Your Guide to Telehealth for Psoriasis

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How to Prepare for a Telehealth Appointment for Psoriasis

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More than eight million people in the United States are living with psoriasis, a chronic skin condition that causes red, scaly patches that can itch or burn. For more than half of people with psoriasis, the condition interferes with daily life, throwing up obstacles physically, mentally, and socially. While psoriasis can’t be cured, it can be controlled with ongoing treatment. Telemedicine for psoriasis has grown to meet the need, regardless of where you live or whether you have a specialist available locally. Learn how to get ready for a virtual appointment.

Make sure you’re covered.

Ask your health insurance carrier if your online dermatologist visit will be reimbursed. Since the COVID-19 pandemic began, most private carriers and the Centers for Medicare & Medicaid Services (CMS) have started covering telehealth appointments, at least temporarily. If your policy doesn’t cover telehealth, consider exploring a fee-based telehealth service you can use as-needed in the short term. Weigh the cost against what you stand to gain from treatment. In most cases, telehealth is less expensive than in-person visits.

Get organized in advance.

Your online dermatologist will likely send you electronic “paperwork” to fill out before your appointment. It will probably ask you to provide information about your medical history, family medical history, current medications, and allergies. Be ready to explain why you’re seeking care and what your symptoms have been like. If you have specific questions, write them down to make sure all your concerns get covered. This part of the process isn’t so different from what you’d experience in person. It may also help to make a list of questions you have for your doctor, and have a pen and paper handy to take notes during the appointment.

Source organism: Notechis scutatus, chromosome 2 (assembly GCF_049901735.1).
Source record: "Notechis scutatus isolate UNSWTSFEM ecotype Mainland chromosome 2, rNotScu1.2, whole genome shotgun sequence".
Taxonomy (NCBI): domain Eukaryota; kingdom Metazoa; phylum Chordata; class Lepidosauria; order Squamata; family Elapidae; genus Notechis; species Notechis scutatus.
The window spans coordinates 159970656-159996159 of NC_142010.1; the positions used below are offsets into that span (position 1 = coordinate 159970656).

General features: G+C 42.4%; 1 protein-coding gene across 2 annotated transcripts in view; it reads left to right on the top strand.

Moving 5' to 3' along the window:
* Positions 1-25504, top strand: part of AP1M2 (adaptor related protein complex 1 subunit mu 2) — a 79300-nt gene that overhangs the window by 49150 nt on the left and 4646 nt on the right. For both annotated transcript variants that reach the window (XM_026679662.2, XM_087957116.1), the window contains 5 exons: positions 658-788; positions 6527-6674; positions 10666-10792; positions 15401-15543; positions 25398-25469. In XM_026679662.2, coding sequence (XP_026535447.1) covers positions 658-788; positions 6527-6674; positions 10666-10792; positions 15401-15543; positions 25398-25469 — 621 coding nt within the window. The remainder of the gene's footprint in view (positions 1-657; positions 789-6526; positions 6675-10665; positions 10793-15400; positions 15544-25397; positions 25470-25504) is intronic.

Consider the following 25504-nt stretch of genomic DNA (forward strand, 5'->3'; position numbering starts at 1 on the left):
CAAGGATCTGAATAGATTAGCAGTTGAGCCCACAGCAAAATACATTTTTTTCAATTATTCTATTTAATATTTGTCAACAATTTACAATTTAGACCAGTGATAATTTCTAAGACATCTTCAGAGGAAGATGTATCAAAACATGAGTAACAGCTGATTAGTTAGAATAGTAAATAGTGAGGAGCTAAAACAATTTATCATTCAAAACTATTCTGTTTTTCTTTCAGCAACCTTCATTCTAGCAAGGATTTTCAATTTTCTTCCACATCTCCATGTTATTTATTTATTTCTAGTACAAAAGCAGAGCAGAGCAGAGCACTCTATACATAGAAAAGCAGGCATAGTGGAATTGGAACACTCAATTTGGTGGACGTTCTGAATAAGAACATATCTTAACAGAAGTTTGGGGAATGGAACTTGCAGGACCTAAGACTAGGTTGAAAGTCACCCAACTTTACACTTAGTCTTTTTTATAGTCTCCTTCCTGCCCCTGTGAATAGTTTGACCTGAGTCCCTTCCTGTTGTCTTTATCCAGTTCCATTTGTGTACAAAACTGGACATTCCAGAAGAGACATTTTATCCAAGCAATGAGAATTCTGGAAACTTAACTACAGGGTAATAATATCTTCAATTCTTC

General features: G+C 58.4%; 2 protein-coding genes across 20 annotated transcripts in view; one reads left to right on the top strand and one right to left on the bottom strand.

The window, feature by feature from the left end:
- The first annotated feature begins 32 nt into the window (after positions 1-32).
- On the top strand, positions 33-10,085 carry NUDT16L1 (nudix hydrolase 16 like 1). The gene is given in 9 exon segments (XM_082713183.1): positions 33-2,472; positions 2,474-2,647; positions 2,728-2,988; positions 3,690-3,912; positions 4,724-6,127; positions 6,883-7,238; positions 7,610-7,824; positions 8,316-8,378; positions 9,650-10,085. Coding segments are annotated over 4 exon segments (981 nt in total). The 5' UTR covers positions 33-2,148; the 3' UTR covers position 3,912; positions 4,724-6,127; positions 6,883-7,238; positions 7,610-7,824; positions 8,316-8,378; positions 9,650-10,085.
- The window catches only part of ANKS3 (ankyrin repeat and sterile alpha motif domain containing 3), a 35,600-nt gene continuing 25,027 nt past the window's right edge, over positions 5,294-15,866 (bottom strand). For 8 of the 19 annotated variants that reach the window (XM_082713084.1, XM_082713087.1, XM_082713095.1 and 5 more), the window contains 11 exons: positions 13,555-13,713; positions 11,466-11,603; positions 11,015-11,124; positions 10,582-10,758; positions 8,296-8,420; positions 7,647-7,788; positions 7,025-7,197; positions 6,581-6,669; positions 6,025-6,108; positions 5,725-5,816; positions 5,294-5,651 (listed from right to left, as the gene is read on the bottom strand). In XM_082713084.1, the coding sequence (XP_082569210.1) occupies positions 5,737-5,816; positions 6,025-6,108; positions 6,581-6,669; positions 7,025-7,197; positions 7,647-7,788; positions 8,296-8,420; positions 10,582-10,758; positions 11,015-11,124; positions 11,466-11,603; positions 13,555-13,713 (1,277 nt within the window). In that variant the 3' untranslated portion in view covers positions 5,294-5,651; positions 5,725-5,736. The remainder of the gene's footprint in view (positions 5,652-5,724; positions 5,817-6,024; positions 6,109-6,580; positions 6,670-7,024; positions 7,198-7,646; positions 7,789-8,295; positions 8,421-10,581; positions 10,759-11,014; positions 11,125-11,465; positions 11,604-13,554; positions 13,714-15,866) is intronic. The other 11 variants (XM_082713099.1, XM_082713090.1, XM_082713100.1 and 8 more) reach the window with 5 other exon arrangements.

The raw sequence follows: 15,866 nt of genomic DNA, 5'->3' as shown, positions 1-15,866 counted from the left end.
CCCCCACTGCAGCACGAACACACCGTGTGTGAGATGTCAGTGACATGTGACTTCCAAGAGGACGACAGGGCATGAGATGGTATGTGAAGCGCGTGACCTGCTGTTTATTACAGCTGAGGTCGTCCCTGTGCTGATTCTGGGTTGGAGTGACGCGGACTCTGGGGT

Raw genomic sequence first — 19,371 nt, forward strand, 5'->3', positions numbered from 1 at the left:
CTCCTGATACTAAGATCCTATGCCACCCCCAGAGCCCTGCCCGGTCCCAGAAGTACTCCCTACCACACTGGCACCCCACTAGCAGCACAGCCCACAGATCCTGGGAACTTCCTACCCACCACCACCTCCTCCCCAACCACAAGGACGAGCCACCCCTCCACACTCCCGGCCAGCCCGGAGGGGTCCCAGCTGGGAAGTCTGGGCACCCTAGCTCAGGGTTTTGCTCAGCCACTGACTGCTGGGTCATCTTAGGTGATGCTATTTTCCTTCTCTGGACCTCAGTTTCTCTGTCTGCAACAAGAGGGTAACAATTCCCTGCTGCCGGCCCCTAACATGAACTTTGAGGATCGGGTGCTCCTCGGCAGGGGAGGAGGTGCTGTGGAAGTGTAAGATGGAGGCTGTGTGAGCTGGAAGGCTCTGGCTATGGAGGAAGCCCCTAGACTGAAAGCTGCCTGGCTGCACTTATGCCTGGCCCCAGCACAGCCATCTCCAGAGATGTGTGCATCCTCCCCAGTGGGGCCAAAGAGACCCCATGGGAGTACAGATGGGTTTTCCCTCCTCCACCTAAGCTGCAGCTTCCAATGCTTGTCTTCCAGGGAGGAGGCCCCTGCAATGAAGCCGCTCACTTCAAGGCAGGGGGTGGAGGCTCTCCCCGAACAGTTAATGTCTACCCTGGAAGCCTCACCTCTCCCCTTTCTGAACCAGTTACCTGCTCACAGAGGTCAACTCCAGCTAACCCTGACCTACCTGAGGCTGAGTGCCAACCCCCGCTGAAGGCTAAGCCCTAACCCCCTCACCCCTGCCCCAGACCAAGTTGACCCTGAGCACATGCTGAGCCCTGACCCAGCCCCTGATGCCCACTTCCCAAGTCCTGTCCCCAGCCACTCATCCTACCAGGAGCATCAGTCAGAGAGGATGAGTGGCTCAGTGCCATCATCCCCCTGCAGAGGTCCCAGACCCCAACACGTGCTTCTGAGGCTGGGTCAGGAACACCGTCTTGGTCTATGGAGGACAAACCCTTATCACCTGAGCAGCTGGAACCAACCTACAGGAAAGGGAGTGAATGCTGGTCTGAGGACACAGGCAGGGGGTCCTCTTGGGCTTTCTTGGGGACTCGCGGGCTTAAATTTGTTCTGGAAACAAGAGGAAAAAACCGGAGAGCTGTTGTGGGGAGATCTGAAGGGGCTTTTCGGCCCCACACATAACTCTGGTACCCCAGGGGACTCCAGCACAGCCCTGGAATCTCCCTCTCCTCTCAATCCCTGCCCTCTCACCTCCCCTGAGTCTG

Take plenty of photos for your online dermatologist.

The main difference between an in-person visit and an online visit is how your dermatologist will view and examine your skin. Your dermatologist may rely on photos you take or look at your skin through a video camera. It helps many online dermatologists to see photos of your skin before your visit so they can arrive better prepared, too. Use these tips to take the best photos you can:

  • Find an area in your house with good natural lighting
  • Take pictures of your skin both up-close and at enough distance to show scaly patches and clear skin nearby for comparison
  • If your psoriasis is in a spot you can’t reach, ask someone to help take photos or use a mirror

Aim for crisp, detailed photos, but don’t put too much pressure on yourself. Remember, this is your first time, and you’ll learn as you go.

Follow instructions for joining your virtual visit.

Your dermatologist should call, text, or email you with the technical details for your online psoriasis appointment well ahead of time. Click on links to make sure they work and check that the computer or phone you’ll be using and your internet connection are in good working order. If you have any trouble, reach out to your dermatologist’s office for help. Whatever your issues are, you aren’t the first to have them, and they’re likely easily resolved.

Most importantly, relax and feel good about trying new ways to gain better control of your psoriasis.

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Medical Reviewer: William C. Lloyd III, MD, FACS
Last Review Date: 2021 Jan 7
THIS TOOL DOES NOT PROVIDE MEDICAL ADVICE. It is intended for informational purposes only. It is not a substitute for professional medical advice, diagnosis or treatment. Never ignore professional medical advice in seeking treatment because of something you have read on the site. If you think you may have a medical emergency, immediately call your doctor or dial 911.
  1. 3 Ways to Improve Your Telehealth Visit. National Psoriasis Foundation. https://www.psoriasis.org/advance/3-ways-to-improve-your-telehealth-visit/
  2. Psoriasis Statistics. National Psoriasis Foundation. https://www.psoriasis.org/psoriasis-statistics/
  3. Psoriasis. Mayo Clinic. https://www.mayoclinic.org/diseases-conditions/psoriasis/symptoms-causes/syc-20355840
  4. Telemedicine: How to Prepare. American Academy of Dermatology Association. https://www.aad.org/public/fad/telemedicine/telemedicine-prepare-appointment
  5. Your Doctor Will See You Now. National Psoriasis Foundation. https://www.psoriasis.org/advance/your-doctor-will-see-you-now-telehealth/